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Hebron man walks down street for first time in years

By Ben

10 September 2012 | International Solidarity Movement, West Bank

Hashem Azzeh in front of the graffiti on his door. Photos: EA Phelie Maguire.

On Sunday 9th September, Hashem Azzeh walked down the street outside his house for the first time in years.

Hashem lives with his artist wife Nasreen and their four children (14, 9, 4 and 2 years old) on a hillside in the Tel Rumeida district of Hebron. The street outside Hashem’s house is barred to Palestinians and overseas visitors, with an army checkpoint at the end of the street to enforce the ban. To reach their house, the family have to go via a treacherous back route, clambering over walls and around other properties on the way.

Despite all the harassment and violence, Hashem remains determined to stay in his house, and today said he wanted ‘an adventure’. Hashem and five ISM volunteers from the UK, Italy and the USA clambered up from the house to the street, then walked the 200 or so metres to the checkpoint at the end of the street. The Israeli soldier at the checkpoint appeared astonished to see Hashem and international volunteers come along the street from the ‘wrong’ direction and immediately started radioing for back-up. When the soldier asked Hashem why he was walking on the street, Hashem replied, ‘I am walking to my house’.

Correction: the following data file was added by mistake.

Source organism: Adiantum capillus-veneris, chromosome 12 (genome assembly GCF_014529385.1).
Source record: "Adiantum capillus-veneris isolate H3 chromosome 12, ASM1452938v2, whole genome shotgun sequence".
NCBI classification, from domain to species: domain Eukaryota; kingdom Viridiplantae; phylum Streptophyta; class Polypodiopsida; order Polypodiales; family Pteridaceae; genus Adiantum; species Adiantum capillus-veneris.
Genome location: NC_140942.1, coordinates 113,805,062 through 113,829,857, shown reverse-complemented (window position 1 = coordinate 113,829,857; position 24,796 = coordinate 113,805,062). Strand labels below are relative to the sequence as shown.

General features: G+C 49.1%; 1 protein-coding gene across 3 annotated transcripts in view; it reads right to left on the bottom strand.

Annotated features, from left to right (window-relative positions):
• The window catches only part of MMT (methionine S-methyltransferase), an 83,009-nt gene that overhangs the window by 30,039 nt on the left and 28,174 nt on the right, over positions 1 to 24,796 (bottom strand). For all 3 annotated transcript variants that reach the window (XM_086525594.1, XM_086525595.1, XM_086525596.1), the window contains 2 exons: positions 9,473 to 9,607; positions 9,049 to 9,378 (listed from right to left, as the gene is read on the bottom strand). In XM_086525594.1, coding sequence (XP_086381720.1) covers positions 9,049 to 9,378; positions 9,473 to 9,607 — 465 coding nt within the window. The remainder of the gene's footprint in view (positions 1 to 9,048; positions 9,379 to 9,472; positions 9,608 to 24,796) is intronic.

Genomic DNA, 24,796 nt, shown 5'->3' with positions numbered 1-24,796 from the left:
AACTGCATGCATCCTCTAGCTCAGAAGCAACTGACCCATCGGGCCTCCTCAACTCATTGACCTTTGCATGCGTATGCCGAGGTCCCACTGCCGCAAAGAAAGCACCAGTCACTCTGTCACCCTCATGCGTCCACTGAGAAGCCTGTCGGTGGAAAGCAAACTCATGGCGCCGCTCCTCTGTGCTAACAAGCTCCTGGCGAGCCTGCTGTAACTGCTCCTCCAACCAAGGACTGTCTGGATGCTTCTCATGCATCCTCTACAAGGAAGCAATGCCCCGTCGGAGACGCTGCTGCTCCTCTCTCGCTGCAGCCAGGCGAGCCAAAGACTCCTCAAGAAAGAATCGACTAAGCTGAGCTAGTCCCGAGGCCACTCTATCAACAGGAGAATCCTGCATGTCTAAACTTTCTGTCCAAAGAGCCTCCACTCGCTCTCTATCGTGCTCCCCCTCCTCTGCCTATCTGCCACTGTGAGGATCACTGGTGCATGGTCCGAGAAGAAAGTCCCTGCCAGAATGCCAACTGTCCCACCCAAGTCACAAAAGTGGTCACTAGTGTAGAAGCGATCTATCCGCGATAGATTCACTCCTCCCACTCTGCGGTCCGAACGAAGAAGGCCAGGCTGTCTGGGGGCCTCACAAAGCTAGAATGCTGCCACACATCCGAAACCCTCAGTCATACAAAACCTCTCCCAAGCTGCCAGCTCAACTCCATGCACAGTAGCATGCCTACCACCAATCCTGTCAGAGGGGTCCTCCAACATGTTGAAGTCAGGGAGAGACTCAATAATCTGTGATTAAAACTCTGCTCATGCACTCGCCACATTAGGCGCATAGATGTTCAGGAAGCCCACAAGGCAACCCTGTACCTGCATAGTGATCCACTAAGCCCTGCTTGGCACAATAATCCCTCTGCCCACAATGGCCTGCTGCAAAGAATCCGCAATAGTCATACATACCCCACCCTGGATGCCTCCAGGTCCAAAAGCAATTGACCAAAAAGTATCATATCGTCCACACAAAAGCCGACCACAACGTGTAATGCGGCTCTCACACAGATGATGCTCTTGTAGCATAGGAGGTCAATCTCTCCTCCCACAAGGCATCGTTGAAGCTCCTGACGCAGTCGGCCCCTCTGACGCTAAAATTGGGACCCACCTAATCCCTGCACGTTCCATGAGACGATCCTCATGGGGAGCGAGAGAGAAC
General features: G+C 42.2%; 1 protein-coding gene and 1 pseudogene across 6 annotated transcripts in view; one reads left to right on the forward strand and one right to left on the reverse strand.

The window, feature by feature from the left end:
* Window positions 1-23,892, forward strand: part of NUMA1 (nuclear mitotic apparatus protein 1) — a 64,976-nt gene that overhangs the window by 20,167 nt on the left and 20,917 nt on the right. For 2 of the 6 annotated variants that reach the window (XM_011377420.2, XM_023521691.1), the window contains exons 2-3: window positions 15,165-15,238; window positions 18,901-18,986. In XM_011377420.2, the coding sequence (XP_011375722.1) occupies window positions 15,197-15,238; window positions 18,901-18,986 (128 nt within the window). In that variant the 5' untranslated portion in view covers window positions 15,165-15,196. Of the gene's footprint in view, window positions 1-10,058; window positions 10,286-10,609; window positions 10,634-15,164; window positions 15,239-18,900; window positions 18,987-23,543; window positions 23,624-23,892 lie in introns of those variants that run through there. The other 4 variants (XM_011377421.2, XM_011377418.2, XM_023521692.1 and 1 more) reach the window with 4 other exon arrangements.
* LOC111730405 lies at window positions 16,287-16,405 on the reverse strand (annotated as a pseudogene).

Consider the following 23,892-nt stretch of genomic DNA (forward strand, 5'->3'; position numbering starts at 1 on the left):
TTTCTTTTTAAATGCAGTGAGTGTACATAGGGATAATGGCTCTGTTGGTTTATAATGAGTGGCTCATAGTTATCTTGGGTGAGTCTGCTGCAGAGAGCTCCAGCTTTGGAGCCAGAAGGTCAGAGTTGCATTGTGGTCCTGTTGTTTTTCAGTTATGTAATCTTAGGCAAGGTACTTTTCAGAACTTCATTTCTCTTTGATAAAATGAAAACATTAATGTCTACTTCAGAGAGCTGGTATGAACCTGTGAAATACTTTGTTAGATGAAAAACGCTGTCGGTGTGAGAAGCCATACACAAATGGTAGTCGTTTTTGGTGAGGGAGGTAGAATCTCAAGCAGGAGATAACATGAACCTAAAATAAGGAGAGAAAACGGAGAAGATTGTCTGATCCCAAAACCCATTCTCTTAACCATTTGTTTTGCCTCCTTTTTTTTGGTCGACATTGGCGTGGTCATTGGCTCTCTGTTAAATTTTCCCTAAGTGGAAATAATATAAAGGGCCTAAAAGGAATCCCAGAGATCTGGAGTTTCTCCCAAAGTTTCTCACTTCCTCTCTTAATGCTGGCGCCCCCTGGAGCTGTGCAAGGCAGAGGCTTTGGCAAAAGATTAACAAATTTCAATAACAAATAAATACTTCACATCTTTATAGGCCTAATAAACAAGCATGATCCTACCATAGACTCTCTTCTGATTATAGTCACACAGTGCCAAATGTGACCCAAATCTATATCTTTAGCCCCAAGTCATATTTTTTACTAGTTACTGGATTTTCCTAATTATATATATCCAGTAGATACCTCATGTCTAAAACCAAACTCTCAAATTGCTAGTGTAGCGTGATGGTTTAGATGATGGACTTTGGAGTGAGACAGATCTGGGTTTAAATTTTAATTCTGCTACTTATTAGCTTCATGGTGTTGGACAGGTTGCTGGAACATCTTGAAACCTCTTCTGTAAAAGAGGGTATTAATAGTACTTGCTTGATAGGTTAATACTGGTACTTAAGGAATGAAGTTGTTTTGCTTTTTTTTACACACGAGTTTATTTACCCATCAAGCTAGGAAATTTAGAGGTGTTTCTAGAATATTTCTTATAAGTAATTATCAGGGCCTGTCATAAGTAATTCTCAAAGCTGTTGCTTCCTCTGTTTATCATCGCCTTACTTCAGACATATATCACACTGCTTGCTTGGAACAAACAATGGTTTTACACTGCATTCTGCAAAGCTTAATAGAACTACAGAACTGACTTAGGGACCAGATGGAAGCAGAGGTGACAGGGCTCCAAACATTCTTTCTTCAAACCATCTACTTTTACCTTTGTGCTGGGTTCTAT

Hashem’s family have faced years of harassment from residents of the illegal Israeli settlement on the hillside just above their house. The settlement happens to be home to some of the most fanatical settlers in Hebron, including American-born extremist Baruch Marzel.

Over the years, Hashem’s family have faced attacks on their property by settlers, with Israeli soldiers standing alongside doing nothing to intervene. Settlers have also poisoned his water supply, and killed his olive trees, fruit trees and vines. When Hashem installed his own water tank, the settlers shot it full of holes in yet another attack.

As well as attacks on their property, the family have faced regular physical violence. Hashem’s nephew had his teeth knocked out by rocks, and his brother was also smashed in the face with rock and suffered damage to his teeth and nose. Nasreen has had two miscarriages. An ISM activist, 77 year old Australian academic Mary Baxter, also faced violence in the past, when accompanying Hashem’s children to school in 2005. She and the children were attacked, and Mary had four bones in her back broken and is now disabled as a result.

Ben is a volunteer with the International Solidarity Movement (name has been changed)